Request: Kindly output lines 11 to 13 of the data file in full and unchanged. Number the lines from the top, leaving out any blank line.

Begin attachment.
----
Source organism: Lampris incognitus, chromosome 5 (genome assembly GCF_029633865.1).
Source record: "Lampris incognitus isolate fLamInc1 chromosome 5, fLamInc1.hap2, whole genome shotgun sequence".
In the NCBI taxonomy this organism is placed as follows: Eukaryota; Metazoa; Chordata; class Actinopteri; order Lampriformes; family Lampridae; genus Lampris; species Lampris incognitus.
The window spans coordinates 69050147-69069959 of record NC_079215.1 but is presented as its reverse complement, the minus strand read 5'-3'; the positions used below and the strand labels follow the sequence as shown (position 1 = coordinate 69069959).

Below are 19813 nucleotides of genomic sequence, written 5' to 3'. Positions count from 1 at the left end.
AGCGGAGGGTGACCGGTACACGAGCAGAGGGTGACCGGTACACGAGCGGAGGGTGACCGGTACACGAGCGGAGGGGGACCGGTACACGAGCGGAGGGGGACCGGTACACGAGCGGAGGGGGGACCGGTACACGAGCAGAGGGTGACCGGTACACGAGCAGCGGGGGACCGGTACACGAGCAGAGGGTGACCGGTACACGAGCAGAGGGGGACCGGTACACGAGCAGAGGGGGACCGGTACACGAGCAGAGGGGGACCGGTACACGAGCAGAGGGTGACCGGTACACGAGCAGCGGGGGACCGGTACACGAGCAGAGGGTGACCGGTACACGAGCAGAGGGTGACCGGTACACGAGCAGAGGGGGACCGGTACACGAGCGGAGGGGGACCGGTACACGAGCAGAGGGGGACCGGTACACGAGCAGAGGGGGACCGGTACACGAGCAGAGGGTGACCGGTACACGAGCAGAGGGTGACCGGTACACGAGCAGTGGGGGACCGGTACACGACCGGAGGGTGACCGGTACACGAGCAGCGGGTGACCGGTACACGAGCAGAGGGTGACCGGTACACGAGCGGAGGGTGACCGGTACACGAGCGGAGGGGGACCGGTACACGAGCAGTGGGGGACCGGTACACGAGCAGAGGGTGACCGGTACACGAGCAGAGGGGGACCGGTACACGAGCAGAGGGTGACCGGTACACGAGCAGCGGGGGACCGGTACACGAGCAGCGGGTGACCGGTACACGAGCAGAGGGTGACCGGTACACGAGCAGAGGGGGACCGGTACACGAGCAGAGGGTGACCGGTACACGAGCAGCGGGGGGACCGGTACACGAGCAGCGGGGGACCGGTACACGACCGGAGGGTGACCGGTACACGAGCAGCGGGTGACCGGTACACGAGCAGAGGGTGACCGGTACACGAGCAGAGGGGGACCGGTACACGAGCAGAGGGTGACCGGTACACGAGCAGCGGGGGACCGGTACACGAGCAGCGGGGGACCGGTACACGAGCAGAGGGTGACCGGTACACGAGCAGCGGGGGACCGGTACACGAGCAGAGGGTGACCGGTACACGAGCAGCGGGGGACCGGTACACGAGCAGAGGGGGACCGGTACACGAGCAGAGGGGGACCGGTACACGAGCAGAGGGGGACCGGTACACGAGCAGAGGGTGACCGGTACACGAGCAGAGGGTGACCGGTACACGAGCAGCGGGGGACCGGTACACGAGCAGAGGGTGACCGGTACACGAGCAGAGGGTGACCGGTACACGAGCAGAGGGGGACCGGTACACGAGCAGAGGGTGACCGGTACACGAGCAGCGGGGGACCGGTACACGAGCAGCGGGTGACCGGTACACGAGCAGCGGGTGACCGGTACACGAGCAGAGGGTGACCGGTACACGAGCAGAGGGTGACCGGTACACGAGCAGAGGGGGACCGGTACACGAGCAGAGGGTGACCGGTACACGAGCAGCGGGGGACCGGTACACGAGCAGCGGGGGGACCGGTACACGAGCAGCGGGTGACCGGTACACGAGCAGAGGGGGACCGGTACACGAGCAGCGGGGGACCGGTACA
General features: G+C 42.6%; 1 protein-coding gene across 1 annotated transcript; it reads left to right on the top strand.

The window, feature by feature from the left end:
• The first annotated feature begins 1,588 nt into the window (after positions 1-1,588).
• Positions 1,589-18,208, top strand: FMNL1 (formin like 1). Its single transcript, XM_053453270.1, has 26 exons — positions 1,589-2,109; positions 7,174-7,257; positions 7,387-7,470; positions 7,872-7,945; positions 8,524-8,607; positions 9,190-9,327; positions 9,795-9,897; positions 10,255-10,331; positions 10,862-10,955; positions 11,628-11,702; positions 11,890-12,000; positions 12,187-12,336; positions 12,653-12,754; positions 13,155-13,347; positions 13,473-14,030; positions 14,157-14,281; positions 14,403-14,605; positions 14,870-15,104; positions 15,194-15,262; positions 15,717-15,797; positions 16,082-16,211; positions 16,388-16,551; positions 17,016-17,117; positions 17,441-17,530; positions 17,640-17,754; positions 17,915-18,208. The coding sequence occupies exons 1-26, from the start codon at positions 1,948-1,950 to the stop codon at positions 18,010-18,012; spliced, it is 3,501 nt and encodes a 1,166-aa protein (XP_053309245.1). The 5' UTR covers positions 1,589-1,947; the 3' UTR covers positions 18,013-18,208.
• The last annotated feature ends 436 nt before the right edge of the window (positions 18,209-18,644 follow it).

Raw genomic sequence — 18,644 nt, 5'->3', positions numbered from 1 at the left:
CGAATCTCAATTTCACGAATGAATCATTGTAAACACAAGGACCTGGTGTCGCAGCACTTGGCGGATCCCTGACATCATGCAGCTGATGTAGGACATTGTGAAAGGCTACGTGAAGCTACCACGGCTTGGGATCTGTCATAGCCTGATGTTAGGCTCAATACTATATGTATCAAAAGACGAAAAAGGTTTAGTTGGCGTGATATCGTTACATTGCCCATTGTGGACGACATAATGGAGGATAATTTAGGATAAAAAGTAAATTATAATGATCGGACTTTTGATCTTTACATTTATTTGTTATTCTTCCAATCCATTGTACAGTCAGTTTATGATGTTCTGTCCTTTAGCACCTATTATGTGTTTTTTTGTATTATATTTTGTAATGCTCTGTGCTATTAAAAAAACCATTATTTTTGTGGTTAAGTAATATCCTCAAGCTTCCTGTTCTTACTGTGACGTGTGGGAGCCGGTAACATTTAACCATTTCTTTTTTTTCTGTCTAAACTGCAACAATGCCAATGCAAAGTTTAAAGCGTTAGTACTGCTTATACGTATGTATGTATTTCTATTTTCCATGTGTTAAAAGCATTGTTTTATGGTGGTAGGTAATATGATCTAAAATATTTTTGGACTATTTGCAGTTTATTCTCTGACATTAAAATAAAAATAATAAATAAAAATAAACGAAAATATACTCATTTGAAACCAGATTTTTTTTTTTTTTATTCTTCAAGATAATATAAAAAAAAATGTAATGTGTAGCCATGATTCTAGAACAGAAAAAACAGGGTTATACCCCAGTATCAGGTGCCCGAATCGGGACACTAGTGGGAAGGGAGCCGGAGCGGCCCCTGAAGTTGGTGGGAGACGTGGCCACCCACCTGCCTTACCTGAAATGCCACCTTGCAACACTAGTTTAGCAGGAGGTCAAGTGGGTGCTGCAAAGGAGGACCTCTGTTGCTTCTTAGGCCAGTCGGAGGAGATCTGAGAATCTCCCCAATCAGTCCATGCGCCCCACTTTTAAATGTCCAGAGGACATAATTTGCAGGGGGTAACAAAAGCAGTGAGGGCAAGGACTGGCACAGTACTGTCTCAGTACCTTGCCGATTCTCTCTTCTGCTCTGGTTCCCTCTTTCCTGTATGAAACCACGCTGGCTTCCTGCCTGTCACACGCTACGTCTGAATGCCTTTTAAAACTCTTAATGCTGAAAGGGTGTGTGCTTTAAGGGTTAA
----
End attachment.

• The last annotated feature ends 436 nt before the right edge of the window (positions 18,209-18,644 follow it).

Raw genomic sequence — 18,644 nt, 5'->3', positions numbered from 1 at the left:
CGAATCTCAATTTCACGAATGAATCATTGTAAACACAAGGACCTGGTGTCGCAGCACTTGGCGGATCCCTGACATCATGCAGCTGATGTAGGACATTGTGAAAGGCTACGTGAAGCTACCACGGCTTGGGATCTGTCATAGCCTGATGTTAGGCTCAATACTATATGTATCAAAAGACGAAAAAGGTTTAGTTGGCGTGATATCGTTACATTGCCCATTGTGGACGACATAATGGAGGATAATTTAGGATAAAAAGTAAATTATAATGATCGGACTTTTGATCTTTACATTTATTTGTTATTCTTCCAATCCATTGTACAGTCAGTTTATGATGTTCTGTCCTTTAGCACCTATTATGTGTTTTTTTGTATTATATTTTGTAATGCTCTGTGCTATTAAAAAAACCATTATTTTTGTGGTTAAGTAATATCCTCAAGCTTCCTGTTCTTACTGTGACGTGTGGGAGCCGGTAACATTTAACCATTTCTTTTTTTTCTGTCTAAACTGCAACAATGCCAATGCAAAGTTTAAAGCGTTAGTACTGCTTATACGTATGTATGTATTTCTATTTTCCATGTGTTAAAAGCATTGTTTTATGGTGGTAGGTAATATGATCTAAAATATTTTTGGACTATTTGCAGTTTATTCTCTGACATTAAAATAAAAATAATAAATAAAAATAAACGAAAATATACTCATTTGAAACCAGATTTTTTTTTTTTTTATTCTTCAAGATAATATAAAAAAAAATGTAATGTGTAGCCATGATTCTAGAACAGAAAAAACAGGGTTATACCCCAGTATCAGGTGCCCGAATCGGGACACTAGTGGGAAGGGAGCCGGAGCGGCCCCTGAAGTTGGTGGGAGACGTGGCCACCCACCTGCCTTACCTGAAATGCCACCTTGCAACACTAGTTTAGCAGGAGGTCAAGTGGGTGCTGCAAAGGAGGACCTCTGTTGCTTCTTAGGCCAGTCGGAGGAGATCTGAGAATCTCCCCAATCAGTCCATGCGCCCCACTTTTAAATGTCCAGAGGACATAATTTGCAGGGGGTAACAAAAGCAGTGAGGGCAAGGACTGGCACAGTACTGTCTCAGTACCTTGCCGATTCTCTCTTCTGCTCTGGTTCCCTCTTTCCTGTATGAAACCACGCTGGCTTCCTGCCTGTCACACGCTACGTCTGAATGCCTTTTAAAACTCTTAATGCTGAAAGGGTGTGTGCTTTAAGGGTTAA